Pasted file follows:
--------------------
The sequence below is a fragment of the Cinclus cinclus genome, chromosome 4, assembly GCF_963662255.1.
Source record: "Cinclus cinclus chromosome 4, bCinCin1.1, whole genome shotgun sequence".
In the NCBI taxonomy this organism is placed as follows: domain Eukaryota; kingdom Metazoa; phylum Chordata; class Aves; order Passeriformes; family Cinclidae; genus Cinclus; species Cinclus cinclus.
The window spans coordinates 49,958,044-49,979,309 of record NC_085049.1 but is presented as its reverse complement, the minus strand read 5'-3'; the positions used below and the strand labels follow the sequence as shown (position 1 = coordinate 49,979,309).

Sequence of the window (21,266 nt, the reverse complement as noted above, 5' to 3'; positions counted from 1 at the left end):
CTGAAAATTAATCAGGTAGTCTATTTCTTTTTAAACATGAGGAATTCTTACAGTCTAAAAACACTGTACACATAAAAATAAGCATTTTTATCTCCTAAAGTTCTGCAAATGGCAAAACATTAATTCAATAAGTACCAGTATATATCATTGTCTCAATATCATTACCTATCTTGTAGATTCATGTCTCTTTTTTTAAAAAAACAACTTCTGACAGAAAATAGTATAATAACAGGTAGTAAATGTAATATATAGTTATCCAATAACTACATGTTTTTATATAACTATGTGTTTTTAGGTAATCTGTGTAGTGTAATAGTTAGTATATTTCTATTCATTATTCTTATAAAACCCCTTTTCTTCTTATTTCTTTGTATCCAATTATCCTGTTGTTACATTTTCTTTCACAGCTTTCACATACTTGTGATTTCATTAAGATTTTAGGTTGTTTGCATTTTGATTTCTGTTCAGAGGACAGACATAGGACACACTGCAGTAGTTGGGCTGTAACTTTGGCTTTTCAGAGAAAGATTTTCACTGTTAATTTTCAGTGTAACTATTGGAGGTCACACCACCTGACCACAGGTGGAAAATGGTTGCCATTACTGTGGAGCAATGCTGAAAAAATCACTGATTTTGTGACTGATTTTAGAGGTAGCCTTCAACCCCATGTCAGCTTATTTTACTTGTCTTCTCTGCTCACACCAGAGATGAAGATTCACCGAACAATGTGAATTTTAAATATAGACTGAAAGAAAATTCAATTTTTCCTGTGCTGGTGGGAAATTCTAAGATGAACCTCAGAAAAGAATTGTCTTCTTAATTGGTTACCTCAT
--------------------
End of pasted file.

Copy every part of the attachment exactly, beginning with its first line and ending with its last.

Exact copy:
The sequence below is a fragment of the Cinclus cinclus genome, chromosome 4, assembly GCF_963662255.1.
Source record: "Cinclus cinclus chromosome 4, bCinCin1.1, whole genome shotgun sequence".
In the NCBI taxonomy this organism is placed as follows: domain Eukaryota; kingdom Metazoa; phylum Chordata; class Aves; order Passeriformes; family Cinclidae; genus Cinclus; species Cinclus cinclus.
The window spans coordinates 49,958,044-49,979,309 of record NC_085049.1 but is presented as its reverse complement, the minus strand read 5'-3'; the positions used below and the strand labels follow the sequence as shown (position 1 = coordinate 49,979,309).

Sequence of the window (21,266 nt, the reverse complement as noted above, 5' to 3'; positions counted from 1 at the left end):
CTGAAAATTAATCAGGTAGTCTATTTCTTTTTAAACATGAGGAATTCTTACAGTCTAAAAACACTGTACACATAAAAATAAGCATTTTTATCTCCTAAAGTTCTGCAAATGGCAAAACATTAATTCAATAAGTACCAGTATATATCATTGTCTCAATATCATTACCTATCTTGTAGATTCATGTCTCTTTTTTTAAAAAAACAACTTCTGACAGAAAATAGTATAATAACAGGTAGTAAATGTAATATATAGTTATCCAATAACTACATGTTTTTATATAACTATGTGTTTTTAGGTAATCTGTGTAGTGTAATAGTTAGTATATTTCTATTCATTATTCTTATAAAACCCCTTTTCTTCTTATTTCTTTGTATCCAATTATCCTGTTGTTACATTTTCTTTCACAGCTTTCACATACTTGTGATTTCATTAAGATTTTAGGTTGTTTGCATTTTGATTTCTGTTCAGAGGACAGACATAGGACACACTGCAGTAGTTGGGCTGTAACTTTGGCTTTTCAGAGAAAGATTTTCACTGTTAATTTTCAGTGTAACTATTGGAGGTCACACCACCTGACCACAGGTGGAAAATGGTTGCCATTACTGTGGAGCAATGCTGAAAAAATCACTGATTTTGTGACTGATTTTAGAGGTAGCCTTCAACCCCATGTCAGCTTATTTTACTTGTCTTCTCTGCTCACACCAGAGATGAAGATTCACCGAACAATGTGAATTTTAAATATAGACTGAAAGAAAATTCAATTTTTCCTGTGCTGGTGGGAAATTCTAAGATGAACCTCAGAAAAGAATTGTCTTCTTAATTGGTTACCTCAT